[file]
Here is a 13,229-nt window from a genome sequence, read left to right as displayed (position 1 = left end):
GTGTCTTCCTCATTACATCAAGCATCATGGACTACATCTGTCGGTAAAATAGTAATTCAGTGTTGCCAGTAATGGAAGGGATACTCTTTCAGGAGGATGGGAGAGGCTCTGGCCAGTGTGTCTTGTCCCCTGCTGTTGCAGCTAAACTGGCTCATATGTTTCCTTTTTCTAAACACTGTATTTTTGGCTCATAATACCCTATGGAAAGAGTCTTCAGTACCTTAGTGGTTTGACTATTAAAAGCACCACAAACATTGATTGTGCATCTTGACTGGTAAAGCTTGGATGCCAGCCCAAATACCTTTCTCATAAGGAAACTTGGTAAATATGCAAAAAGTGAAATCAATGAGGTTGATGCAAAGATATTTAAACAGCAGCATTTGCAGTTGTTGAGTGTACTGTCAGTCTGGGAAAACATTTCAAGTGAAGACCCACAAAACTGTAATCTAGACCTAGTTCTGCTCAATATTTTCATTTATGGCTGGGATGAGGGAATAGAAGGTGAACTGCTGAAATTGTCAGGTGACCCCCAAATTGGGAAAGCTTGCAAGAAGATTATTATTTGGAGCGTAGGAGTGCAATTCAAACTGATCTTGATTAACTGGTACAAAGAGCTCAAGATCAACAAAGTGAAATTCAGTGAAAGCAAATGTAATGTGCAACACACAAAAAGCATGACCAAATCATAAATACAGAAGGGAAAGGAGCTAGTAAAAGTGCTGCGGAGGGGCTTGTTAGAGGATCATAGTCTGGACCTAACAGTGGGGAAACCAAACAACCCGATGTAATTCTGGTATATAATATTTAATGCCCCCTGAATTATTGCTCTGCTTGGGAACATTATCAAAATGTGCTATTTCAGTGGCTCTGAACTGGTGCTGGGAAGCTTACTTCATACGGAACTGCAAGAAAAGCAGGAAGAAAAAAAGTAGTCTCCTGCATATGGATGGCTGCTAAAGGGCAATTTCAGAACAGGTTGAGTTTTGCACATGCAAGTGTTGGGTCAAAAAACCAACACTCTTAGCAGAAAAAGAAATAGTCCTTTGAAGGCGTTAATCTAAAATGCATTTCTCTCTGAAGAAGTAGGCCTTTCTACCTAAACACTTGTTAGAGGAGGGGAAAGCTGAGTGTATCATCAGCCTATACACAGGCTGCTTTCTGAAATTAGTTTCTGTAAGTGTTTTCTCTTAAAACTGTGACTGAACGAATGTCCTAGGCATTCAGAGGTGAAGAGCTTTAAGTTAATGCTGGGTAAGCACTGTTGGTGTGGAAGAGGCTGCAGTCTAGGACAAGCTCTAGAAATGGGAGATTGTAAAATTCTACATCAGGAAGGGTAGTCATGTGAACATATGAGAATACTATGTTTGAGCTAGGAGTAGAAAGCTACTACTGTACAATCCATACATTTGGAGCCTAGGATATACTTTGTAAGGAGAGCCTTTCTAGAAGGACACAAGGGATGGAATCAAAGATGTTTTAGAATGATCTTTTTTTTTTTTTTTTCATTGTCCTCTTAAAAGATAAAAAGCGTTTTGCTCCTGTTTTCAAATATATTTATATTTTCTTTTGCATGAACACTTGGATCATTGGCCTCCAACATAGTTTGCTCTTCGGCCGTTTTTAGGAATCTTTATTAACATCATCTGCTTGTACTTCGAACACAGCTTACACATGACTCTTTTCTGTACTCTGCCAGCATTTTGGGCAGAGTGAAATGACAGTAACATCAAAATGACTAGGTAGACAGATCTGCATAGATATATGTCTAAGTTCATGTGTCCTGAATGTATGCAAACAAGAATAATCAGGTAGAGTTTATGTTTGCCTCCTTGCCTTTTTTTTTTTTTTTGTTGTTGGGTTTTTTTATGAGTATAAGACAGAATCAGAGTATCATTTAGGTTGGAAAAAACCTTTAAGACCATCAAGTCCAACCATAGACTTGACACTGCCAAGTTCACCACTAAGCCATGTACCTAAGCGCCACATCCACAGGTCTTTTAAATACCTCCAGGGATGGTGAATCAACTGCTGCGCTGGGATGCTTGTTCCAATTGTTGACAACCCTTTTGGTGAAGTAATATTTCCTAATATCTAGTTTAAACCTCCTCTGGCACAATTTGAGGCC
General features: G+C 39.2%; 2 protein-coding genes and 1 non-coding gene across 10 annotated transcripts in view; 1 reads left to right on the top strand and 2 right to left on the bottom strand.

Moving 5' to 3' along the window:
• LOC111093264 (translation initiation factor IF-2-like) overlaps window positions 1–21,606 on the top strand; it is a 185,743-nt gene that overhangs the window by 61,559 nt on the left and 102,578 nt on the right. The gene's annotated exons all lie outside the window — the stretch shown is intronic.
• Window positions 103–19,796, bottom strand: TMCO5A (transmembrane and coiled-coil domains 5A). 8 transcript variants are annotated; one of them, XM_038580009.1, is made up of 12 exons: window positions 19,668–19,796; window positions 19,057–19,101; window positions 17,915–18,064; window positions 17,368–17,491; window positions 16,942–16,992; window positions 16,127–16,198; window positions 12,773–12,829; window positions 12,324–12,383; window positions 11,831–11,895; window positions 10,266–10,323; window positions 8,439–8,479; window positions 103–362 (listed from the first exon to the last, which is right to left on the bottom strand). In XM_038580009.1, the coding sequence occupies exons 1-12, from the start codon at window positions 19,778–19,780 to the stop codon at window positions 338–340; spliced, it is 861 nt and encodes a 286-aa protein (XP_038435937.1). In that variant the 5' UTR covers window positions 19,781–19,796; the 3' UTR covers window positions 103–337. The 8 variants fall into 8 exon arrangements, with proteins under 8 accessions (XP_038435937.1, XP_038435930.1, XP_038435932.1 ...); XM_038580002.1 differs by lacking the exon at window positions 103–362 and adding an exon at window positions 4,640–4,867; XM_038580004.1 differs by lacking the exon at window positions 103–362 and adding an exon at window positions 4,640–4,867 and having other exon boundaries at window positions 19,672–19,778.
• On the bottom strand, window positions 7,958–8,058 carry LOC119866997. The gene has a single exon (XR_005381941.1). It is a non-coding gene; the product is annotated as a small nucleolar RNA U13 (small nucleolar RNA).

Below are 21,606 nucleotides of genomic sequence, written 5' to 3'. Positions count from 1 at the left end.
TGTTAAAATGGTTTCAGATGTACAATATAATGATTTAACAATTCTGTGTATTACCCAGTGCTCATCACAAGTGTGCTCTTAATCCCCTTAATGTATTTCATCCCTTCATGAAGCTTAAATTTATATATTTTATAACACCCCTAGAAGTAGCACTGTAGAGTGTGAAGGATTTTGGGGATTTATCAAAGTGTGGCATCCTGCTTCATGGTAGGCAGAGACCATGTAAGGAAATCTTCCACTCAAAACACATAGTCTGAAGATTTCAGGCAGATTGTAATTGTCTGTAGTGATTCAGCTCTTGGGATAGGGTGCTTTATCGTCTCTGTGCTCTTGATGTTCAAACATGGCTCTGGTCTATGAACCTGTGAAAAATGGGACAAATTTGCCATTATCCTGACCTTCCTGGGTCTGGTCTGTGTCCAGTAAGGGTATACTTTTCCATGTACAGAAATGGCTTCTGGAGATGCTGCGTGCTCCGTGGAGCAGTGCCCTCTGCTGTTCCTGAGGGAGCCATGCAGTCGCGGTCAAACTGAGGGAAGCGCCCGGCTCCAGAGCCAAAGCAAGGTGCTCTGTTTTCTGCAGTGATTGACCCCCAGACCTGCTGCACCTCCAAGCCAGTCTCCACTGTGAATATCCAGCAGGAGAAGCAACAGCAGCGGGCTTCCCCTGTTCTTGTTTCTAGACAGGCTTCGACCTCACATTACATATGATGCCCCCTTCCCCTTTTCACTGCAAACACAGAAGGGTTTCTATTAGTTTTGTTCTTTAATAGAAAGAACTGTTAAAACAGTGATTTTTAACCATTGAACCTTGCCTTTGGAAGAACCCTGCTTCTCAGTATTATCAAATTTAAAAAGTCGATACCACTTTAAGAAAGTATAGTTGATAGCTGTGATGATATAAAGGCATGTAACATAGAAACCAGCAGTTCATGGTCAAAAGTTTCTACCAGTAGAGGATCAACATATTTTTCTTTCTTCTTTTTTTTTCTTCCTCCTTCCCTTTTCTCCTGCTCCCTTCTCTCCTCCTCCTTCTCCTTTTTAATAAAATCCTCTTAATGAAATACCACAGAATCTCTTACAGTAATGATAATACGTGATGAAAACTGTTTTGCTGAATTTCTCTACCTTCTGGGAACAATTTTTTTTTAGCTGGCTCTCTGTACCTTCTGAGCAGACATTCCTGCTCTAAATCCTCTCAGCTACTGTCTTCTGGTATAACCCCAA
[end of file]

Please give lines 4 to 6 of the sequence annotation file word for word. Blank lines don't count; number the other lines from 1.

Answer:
Moving 5' to 3' along the window:
• LOC111093264 (translation initiation factor IF-2-like) overlaps window positions 1–21,606 on the top strand; it is a 185,743-nt gene that overhangs the window by 61,559 nt on the left and 102,578 nt on the right. The gene's annotated exons all lie outside the window — the stretch shown is intronic.
• Window positions 103–19,796, bottom strand: TMCO5A (transmembrane and coiled-coil domains 5A). 8 transcript variants are annotated; one of them, XM_038580009.1, is made up of 12 exons: window positions 19,668–19,796; window positions 19,057–19,101; window positions 17,915–18,064; window positions 17,368–17,491; window positions 16,942–16,992; window positions 16,127–16,198; window positions 12,773–12,829; window positions 12,324–12,383; window positions 11,831–11,895; window positions 10,266–10,323; window positions 8,439–8,479; window positions 103–362 (listed from the first exon to the last, which is right to left on the bottom strand). In XM_038580009.1, the coding sequence occupies exons 1-12, from the start codon at window positions 19,778–19,780 to the stop codon at window positions 338–340; spliced, it is 861 nt and encodes a 286-aa protein (XP_038435937.1). In that variant the 5' UTR covers window positions 19,781–19,796; the 3' UTR covers window positions 103–337. The 8 variants fall into 8 exon arrangements, with proteins under 8 accessions (XP_038435937.1, XP_038435930.1, XP_038435932.1 ...); XM_038580002.1 differs by lacking the exon at window positions 103–362 and adding an exon at window positions 4,640–4,867; XM_038580004.1 differs by lacking the exon at window positions 103–362 and adding an exon at window positions 4,640–4,867 and having other exon boundaries at window positions 19,672–19,778.